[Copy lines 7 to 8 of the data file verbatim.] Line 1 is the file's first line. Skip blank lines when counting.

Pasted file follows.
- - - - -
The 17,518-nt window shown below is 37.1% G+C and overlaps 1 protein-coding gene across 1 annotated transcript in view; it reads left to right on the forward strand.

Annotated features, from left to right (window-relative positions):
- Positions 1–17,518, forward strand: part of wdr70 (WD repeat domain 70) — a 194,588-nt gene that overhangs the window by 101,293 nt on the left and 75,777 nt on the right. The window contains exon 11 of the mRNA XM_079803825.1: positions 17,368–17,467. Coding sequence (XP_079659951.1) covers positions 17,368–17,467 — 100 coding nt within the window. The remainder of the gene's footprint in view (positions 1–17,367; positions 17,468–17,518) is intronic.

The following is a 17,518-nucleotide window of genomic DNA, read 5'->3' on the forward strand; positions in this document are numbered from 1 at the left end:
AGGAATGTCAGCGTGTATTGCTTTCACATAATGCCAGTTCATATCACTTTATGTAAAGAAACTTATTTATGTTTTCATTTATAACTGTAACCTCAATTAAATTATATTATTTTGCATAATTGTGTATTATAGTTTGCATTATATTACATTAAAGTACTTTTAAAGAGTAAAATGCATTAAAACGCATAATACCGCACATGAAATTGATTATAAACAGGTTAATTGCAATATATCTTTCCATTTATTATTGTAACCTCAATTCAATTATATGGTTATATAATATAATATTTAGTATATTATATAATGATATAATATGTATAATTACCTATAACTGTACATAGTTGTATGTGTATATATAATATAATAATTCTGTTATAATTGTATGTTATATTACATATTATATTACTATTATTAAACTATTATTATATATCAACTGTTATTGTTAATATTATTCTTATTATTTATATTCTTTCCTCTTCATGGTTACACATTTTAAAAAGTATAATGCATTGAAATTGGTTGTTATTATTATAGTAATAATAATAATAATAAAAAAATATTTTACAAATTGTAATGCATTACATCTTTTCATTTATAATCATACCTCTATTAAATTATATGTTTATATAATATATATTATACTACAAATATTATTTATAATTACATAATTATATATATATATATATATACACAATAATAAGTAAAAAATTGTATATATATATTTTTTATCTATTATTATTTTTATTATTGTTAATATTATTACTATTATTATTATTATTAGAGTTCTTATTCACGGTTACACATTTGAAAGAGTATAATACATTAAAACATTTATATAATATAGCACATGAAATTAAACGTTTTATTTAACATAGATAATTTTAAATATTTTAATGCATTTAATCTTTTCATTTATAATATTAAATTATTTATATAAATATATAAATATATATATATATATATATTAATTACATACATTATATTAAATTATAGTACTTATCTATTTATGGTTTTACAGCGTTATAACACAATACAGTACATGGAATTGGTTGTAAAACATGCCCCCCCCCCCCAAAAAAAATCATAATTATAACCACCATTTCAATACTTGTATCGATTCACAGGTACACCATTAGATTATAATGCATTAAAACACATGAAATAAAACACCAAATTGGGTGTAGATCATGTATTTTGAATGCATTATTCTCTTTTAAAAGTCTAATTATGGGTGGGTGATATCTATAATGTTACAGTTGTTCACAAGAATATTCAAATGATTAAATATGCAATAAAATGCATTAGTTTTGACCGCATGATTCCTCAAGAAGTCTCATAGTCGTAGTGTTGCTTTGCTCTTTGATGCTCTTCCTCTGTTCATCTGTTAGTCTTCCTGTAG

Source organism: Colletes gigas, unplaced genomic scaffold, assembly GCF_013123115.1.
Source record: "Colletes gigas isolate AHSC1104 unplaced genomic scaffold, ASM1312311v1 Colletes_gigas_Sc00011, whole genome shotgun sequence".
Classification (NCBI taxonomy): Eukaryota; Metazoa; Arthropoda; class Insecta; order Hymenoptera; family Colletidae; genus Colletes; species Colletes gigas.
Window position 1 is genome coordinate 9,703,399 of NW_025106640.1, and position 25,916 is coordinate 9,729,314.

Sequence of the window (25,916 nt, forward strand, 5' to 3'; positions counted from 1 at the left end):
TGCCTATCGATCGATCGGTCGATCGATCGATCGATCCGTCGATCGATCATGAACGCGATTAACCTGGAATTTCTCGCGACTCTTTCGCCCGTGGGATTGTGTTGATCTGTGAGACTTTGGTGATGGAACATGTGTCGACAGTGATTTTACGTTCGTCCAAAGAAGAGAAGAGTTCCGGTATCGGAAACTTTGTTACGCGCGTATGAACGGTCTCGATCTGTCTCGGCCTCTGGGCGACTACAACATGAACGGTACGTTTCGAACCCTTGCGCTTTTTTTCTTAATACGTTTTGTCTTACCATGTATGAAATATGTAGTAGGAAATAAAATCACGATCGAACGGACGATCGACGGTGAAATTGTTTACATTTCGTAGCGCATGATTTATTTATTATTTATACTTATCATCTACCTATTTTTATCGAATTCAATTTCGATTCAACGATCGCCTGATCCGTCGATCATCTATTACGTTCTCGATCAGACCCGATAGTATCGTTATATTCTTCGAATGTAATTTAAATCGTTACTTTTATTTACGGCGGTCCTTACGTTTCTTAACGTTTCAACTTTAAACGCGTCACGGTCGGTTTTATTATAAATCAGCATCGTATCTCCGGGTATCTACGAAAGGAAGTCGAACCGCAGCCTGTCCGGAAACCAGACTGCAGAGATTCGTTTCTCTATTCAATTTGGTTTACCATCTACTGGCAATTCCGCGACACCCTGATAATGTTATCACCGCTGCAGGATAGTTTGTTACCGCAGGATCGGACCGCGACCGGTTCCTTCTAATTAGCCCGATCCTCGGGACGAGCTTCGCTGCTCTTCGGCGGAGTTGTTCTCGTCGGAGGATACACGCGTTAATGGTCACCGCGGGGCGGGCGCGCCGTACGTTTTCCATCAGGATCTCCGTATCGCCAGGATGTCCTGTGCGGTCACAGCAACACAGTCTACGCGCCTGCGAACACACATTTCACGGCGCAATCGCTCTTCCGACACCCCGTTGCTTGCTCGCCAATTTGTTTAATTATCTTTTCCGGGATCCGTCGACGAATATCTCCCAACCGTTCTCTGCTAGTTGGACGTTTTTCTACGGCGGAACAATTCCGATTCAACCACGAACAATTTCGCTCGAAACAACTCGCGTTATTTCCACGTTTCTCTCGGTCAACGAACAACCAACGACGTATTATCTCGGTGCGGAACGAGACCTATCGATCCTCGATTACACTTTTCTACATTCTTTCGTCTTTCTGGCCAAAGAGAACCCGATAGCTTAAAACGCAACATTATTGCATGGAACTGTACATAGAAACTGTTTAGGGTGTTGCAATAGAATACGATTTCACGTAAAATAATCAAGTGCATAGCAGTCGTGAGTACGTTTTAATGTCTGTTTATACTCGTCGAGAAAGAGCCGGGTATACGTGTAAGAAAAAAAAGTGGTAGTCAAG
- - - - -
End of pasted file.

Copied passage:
Source record: "Colletes gigas isolate AHSC1104 unplaced genomic scaffold, ASM1312311v1 Colletes_gigas_Sc00011, whole genome shotgun sequence".
Classification (NCBI taxonomy): Eukaryota; Metazoa; Arthropoda; class Insecta; order Hymenoptera; family Colletidae; genus Colletes; species Colletes gigas.